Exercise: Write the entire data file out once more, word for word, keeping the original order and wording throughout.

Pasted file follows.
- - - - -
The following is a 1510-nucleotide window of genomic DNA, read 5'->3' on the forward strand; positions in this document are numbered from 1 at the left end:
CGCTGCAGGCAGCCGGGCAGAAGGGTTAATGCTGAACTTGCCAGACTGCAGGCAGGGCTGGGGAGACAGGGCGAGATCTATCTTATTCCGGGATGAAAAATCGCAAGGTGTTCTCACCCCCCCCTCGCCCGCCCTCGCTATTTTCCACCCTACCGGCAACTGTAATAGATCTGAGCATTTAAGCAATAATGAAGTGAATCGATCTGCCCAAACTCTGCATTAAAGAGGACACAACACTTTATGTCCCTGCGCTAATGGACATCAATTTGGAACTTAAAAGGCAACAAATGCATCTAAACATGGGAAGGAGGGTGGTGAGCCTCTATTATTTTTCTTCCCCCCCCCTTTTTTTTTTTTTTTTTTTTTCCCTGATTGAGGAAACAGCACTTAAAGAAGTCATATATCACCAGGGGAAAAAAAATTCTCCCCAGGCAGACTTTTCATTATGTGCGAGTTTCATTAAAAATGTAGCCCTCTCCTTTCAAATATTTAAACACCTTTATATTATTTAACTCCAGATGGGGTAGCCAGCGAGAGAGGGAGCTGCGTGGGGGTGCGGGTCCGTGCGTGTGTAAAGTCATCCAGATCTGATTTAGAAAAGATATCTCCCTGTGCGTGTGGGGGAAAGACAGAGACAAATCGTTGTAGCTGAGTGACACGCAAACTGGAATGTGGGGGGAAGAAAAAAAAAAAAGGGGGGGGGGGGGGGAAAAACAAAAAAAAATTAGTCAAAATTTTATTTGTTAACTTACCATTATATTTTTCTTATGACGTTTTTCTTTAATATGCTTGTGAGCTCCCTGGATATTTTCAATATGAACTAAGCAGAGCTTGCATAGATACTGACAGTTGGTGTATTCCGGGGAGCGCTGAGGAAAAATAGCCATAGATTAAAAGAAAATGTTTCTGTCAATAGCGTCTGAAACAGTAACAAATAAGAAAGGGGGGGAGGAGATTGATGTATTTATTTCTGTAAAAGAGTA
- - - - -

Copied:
The following is a 1510-nucleotide window of genomic DNA, read 5'->3' on the forward strand; positions in this document are numbered from 1 at the left end:
CGCTGCAGGCAGCCGGGCAGAAGGGTTAATGCTGAACTTGCCAGACTGCAGGCAGGGCTGGGGAGACAGGGCGAGATCTATCTTATTCCGGGATGAAAAATCGCAAGGTGTTCTCACCCCCCCCTCGCCCGCCCTCGCTATTTTCCACCCTACCGGCAACTGTAATAGATCTGAGCATTTAAGCAATAATGAAGTGAATCGATCTGCCCAAACTCTGCATTAAAGAGGACACAACACTTTATGTCCCTGCGCTAATGGACATCAATTTGGAACTTAAAAGGCAACAAATGCATCTAAACATGGGAAGGAGGGTGGTGAGCCTCTATTATTTTTCTTCCCCCCCCCTTTTTTTTTTTTTTTTTTTTTCCCTGATTGAGGAAACAGCACTTAAAGAAGTCATATATCACCAGGGGAAAAAAAATTCTCCCCAGGCAGACTTTTCATTATGTGCGAGTTTCATTAAAAATGTAGCCCTCTCCTTTCAAATATTTAAACACCTTTATATTATTTAACTCCAGATGGGGTAGCCAGCGAGAGAGGGAGCTGCGTGGGGGTGCGGGTCCGTGCGTGTGTAAAGTCATCCAGATCTGATTTAGAAAAGATATCTCCCTGTGCGTGTGGGGGAAAGACAGAGACAAATCGTTGTAGCTGAGTGACACGCAAACTGGAATGTGGGGGGAAGAAAAAAAAAAAAGGGGGGGGGGGGGGGAAAAACAAAAAAAAATTAGTCAAAATTTTATTTGTTAACTTACCATTATATTTTTCTTATGACGTTTTTCTTTAATATGCTTGTGAGCTCCCTGGATATTTTCAATATGAACTAAGCAGAGCTTGCATAGATACTGACAGTTGGTGTATTCCGGGGAGCGCTGAGGAAAAATAGCCATAGATTAAAAGAAAATGTTTCTGTCAATAGCGTCTGAAACAGTAACAAATAAGAAAGGGGGGGAGGAGATTGATGTATTTATTTCTGTAAAAGAGTA